It is time for anthropology to (re)claim truth. Or at the very least to render truth productive. The rise of post-truth and the truth of our current socio-ecological predicaments demand this. But how to do so is not straightforward. Recalibrating deconstruction and finding a new balance between epistemic solidities and shifting sands is only part of the challenge. The greater anthropological challenge, Büscher will argue, is finding a new balance between frictions(things that chafe; the ‘sticky engagements’ of externals, even ‘worlds’) and tensions(things that stretch, that comprise internal strain, even ‘infarction’). The latter, while potentially even more violent, also reorients ethnography towards the question of truth.
To further explore this reorientation, Büscher will develop a political ecology of truth based on three core statements. First: post-truth is an expression of power under platform capitalism, not some updated variant of lies or bullshit. The distinction prods a deeper understanding of changing forms of capitalist power. Second: truth is not just power, but also more-than-power. The combination makes transformation possible. Third: the relations between data, knowledge and understanding are increasingly confused and corrupted. Their reassessment is critical in relearning the art of speaking truth to power.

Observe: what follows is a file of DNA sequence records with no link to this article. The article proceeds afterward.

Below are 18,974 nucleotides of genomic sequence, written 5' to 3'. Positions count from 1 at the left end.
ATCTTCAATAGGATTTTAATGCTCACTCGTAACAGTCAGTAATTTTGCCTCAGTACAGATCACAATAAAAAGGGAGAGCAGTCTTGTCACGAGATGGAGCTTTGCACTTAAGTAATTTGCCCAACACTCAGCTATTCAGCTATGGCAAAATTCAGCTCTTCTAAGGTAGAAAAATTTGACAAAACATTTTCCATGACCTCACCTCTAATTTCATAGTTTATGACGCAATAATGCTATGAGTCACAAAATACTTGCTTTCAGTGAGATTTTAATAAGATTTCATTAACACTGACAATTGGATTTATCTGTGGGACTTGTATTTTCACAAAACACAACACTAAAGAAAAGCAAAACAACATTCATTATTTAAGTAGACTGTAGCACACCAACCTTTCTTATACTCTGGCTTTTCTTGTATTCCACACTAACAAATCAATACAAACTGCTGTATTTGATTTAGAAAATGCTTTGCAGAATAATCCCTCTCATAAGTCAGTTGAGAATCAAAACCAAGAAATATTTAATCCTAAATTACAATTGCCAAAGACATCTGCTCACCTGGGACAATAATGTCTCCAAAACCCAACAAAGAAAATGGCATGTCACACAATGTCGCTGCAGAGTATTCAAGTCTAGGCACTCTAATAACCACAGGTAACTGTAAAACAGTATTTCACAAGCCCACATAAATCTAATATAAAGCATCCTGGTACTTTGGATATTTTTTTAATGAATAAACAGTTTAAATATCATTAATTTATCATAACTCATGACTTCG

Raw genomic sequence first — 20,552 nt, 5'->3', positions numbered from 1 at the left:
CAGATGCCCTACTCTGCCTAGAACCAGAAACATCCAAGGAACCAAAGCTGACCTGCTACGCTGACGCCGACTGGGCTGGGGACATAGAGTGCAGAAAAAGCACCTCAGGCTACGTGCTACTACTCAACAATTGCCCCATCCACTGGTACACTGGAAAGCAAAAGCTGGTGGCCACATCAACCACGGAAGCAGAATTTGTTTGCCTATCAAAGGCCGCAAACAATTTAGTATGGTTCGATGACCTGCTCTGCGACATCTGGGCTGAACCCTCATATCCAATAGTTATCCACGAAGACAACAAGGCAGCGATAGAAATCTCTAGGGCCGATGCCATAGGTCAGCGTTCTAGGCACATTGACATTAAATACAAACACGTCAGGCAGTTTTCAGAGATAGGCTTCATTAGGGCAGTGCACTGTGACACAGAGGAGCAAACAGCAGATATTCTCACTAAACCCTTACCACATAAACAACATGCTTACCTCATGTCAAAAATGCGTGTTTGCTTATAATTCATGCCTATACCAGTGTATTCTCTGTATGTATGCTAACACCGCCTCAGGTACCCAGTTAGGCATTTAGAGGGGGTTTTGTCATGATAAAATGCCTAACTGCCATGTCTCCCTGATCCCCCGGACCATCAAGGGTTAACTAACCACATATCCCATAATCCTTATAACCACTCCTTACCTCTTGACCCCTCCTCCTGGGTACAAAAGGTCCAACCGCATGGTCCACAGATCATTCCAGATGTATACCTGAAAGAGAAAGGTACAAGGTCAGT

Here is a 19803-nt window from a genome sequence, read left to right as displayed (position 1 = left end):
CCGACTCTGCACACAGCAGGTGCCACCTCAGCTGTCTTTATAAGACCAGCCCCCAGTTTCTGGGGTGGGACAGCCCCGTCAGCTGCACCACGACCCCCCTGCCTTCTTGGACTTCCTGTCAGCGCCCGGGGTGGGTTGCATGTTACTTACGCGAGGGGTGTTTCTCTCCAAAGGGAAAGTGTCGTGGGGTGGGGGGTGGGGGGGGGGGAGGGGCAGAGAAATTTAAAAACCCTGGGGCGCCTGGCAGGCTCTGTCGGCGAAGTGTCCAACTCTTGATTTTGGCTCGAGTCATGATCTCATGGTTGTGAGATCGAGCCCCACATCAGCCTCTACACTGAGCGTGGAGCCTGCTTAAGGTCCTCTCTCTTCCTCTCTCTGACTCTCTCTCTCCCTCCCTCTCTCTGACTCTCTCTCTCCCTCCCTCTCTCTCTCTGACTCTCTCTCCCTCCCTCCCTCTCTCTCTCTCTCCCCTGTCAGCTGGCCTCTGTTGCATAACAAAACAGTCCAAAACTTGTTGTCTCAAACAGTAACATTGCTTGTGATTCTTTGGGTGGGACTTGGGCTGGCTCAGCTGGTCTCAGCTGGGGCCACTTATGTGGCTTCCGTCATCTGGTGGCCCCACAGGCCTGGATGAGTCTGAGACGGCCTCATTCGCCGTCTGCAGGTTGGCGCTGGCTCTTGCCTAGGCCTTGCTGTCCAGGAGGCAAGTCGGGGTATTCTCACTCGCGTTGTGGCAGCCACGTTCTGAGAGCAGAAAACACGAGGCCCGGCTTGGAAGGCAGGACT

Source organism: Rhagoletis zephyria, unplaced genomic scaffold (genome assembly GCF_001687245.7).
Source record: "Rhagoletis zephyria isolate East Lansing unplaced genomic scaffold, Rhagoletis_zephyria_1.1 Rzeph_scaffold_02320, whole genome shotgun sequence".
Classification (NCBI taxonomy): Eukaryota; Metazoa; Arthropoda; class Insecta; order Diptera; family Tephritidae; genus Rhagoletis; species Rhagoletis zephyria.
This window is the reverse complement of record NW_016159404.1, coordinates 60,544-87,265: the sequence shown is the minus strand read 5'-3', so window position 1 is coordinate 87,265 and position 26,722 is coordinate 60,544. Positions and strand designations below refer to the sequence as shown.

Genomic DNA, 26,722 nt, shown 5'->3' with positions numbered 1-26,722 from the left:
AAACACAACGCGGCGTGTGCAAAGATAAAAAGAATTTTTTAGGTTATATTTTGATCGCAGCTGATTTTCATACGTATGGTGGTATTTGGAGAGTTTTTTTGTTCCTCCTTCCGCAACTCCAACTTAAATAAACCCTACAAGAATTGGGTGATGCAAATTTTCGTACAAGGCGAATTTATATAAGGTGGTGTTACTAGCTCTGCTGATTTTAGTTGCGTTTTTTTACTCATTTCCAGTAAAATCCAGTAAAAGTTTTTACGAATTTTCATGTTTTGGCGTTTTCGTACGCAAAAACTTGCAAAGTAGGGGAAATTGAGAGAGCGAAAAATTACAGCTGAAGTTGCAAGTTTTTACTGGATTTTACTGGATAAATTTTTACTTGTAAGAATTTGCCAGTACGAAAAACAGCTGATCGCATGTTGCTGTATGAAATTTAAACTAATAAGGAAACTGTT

Bram Büscher is Chair of Development Sociology at Wageningen University and visiting professor at the University of Johannesburg. He published widely on the relations between nature, development and political-economy. His most recent book on environmentalism in the era of post-truth and platform capitalism was published by University of California Press.